1.3      Objectives of the Study

            The main objective of this study is to appraise the advantages and implementation challenges of free education in Nigeria. The specific objectives include:

i)               To understand the factors or constraints that have made the implementation of educational policies difficult

ii)             To examine the strategies that can be adopted to ensure better policy implementation

iii)           To establish the relationship between the pupil’s enrolment and the implementation of the programme

iv)            To ascertain the relationship between the teachers and the UBE personnel and the implementation of the programme in Nigeria

1.4      Research Questions

The following research questions were raised to guide the researcher in the investigation of the problems thus:

i)               What factors or constraints have made the implementation of educational policies difficult?

ii)             What strategies can be adopted to ensure better policy implementation?

iii)           What is the relationship between the pupils’ enrolment and the implementation of the programme?

iv)            What is the relationship between the teachers and the UBE personnel and the implementation of the programme in Nigeria?

1.5      Research Hypotheses

The following research hypotheses were tested for this study:

i)               There is a significant relationship between pupils’ enrolment and the implementation of the programme

ii)             There is no significant relationship between the teachers and the UBE personnel and the implementation of the programme in Nigeria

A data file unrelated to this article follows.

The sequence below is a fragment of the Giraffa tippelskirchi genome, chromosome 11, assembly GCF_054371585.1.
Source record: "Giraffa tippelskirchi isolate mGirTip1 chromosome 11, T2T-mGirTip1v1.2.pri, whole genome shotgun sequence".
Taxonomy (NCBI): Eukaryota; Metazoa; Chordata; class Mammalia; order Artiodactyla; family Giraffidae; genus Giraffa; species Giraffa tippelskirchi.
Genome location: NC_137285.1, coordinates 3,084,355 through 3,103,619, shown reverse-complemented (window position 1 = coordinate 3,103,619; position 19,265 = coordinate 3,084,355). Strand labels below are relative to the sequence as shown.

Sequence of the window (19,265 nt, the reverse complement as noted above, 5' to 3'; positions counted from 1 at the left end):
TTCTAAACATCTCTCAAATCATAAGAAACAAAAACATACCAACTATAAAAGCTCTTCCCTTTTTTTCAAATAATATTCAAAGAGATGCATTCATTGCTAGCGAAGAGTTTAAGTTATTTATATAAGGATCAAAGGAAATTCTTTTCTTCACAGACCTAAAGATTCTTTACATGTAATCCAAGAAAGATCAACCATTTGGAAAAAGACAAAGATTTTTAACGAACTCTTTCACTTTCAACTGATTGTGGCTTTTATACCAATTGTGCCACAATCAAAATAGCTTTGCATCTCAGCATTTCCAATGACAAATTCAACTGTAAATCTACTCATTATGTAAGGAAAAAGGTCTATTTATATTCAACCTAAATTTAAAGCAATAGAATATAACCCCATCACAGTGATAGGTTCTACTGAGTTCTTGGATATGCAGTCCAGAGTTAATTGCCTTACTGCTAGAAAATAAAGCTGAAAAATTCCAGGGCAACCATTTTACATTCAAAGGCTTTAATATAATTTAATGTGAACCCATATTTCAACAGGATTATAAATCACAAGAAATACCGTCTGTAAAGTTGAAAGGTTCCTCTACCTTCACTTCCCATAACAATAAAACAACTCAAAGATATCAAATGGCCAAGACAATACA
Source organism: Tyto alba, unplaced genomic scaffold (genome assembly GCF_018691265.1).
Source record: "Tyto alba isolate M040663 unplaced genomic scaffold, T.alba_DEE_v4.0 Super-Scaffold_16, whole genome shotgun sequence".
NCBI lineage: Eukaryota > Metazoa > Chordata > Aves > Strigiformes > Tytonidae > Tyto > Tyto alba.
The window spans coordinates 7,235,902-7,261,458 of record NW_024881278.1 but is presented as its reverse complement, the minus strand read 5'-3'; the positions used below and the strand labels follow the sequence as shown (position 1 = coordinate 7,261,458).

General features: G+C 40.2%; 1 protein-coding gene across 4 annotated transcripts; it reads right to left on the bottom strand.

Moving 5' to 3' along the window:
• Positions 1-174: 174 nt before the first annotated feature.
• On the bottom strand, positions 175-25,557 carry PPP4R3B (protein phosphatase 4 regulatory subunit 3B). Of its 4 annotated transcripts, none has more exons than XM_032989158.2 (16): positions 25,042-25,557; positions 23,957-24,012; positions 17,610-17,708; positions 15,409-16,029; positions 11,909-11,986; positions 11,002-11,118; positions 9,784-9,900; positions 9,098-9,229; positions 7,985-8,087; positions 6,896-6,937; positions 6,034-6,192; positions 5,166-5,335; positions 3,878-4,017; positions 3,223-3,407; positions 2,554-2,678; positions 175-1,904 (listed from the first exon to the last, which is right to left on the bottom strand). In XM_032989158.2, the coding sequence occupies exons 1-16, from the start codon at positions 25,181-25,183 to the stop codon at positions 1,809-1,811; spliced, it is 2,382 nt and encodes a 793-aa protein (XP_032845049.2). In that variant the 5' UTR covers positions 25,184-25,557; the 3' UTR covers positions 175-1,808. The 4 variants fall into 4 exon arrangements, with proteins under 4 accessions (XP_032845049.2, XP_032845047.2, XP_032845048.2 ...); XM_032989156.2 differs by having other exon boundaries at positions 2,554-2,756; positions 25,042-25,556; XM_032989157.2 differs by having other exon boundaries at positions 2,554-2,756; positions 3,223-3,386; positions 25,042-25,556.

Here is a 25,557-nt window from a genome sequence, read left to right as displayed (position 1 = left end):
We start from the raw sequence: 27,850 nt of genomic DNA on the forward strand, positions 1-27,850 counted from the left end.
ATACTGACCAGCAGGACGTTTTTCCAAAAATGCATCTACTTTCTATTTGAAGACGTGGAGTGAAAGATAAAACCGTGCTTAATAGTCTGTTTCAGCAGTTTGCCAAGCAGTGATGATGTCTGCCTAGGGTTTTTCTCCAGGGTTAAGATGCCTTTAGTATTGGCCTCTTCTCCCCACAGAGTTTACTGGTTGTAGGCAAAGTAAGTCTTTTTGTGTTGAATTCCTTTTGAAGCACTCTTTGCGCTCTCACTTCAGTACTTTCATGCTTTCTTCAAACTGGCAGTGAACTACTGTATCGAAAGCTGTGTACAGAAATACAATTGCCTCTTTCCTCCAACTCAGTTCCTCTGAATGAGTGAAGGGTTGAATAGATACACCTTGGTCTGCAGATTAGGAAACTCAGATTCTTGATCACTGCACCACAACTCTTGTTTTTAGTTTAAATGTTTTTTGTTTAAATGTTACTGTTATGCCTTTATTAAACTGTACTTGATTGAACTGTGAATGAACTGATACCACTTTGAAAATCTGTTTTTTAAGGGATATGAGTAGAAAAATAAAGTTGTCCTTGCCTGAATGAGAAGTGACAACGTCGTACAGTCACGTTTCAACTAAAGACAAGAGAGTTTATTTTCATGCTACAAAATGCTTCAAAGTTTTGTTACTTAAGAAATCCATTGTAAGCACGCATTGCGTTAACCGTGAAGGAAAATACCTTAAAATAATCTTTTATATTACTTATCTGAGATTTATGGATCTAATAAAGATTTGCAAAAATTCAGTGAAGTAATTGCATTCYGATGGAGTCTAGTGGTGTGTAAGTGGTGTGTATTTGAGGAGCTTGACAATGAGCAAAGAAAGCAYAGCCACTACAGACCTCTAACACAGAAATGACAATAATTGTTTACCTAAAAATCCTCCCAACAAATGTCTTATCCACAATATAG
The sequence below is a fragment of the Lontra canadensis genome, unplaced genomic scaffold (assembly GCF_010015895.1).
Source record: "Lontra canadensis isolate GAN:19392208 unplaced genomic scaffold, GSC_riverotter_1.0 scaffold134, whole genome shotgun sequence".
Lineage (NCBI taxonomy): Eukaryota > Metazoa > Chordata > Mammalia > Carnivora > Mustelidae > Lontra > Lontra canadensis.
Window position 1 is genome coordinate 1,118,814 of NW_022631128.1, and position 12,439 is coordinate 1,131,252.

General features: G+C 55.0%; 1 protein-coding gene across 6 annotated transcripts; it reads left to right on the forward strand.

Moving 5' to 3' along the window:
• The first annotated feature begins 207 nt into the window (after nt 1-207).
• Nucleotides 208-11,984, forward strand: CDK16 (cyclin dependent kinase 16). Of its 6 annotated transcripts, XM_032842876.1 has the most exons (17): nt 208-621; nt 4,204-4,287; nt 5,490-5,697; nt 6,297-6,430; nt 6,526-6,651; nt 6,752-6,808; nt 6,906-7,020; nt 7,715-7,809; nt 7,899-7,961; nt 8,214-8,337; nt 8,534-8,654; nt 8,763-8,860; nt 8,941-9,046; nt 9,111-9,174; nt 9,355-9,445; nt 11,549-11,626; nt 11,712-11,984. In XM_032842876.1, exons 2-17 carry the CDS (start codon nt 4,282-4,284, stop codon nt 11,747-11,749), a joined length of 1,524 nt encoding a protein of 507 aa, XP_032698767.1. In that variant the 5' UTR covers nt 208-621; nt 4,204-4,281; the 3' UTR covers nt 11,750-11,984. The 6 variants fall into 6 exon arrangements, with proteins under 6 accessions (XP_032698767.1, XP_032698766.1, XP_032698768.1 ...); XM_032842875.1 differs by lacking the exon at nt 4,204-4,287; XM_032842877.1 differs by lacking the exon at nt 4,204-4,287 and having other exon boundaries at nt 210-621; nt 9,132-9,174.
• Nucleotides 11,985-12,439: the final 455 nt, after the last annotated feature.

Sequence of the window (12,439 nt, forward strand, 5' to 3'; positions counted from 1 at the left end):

1.6      Significance of the Study

            The significance of the study lies in its concern for the advantages and implementation challenges of free education in Nigeria and suggests ways of tackling constraints to the implementation if any. It is hoped that, if constraints are identified and solutions proffer, a lot of progress and improvement will be made in the programme implementation in Nigeria. The study can also provide the universal Basic Education planners, Administrators, the government and Associations and Organizations interested in the Universal Basic Education with vital information on how best to implement the programme in Nigeria.

1.7      Scope of the Study

            The study focused attention on the appraisal of the advantages and implementation challenges of free education in Nigeria by using Oyo state as a case study with a view to identifying constraints to the implementation of any and proffering solutions to make the programme better in terms of implementation in Oyo state. The study compared the responses of the Universal Basic Education personnel who are the planners and the teachers in the Universal Basic Schools who are the implementers of the outlined plans in ten (10) local government areas of Oyo state.

1.8      Definition of Terms

Education: a system of formal teaching and learning as conducted through schools and other institutions. Levels of education in modern societies can go from preschools to colleges and universities

Appraisal: A judge or opinion of something, especially one that assesses effectiveness or usefulness.

The UBE: Universal Basic Education, is a basic education meant for learners over a nine-year formal education.